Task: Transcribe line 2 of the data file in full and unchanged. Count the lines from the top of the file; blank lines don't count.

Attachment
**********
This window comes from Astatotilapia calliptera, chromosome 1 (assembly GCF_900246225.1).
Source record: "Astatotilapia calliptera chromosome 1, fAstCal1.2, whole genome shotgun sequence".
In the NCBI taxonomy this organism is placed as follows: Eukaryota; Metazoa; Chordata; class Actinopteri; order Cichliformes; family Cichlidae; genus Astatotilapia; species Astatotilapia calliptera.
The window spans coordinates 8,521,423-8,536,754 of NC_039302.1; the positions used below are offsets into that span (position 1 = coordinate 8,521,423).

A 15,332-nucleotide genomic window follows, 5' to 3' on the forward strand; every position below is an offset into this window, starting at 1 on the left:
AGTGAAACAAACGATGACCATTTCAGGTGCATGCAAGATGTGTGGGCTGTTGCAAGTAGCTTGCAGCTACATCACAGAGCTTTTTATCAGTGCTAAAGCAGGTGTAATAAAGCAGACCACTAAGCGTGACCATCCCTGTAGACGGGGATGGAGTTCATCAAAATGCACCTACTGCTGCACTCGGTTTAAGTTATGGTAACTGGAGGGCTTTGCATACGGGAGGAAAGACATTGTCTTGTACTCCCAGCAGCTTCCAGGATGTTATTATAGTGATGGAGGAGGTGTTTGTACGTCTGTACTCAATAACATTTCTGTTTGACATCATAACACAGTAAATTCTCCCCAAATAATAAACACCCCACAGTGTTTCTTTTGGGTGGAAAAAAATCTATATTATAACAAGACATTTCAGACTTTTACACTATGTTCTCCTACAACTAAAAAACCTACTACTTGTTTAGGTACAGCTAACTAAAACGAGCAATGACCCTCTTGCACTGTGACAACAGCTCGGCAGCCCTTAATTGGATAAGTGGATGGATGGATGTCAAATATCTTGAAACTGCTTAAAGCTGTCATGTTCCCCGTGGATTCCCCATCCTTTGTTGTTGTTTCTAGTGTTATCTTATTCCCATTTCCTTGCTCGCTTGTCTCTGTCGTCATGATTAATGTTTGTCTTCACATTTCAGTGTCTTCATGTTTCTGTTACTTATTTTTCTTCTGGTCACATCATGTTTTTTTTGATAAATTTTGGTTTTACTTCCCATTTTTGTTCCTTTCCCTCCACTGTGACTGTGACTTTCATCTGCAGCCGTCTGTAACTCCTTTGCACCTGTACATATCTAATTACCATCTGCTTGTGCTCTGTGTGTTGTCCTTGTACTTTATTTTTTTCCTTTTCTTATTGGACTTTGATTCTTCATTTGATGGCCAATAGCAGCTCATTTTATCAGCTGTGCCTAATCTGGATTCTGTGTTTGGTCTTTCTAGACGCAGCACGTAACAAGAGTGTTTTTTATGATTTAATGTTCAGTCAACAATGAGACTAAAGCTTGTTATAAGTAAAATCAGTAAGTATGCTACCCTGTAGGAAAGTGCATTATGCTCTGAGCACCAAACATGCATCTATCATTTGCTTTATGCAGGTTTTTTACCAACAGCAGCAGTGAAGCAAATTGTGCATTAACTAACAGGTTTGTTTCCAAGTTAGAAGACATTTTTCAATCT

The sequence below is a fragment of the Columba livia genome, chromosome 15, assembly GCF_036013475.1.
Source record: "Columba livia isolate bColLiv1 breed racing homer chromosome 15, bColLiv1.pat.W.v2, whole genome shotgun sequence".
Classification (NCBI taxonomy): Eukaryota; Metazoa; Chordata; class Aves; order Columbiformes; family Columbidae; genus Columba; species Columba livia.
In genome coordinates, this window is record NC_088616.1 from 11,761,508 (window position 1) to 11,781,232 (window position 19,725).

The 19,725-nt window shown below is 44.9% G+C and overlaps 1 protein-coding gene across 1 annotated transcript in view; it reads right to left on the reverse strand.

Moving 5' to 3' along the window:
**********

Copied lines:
Source record: "Astatotilapia calliptera chromosome 1, fAstCal1.2, whole genome shotgun sequence".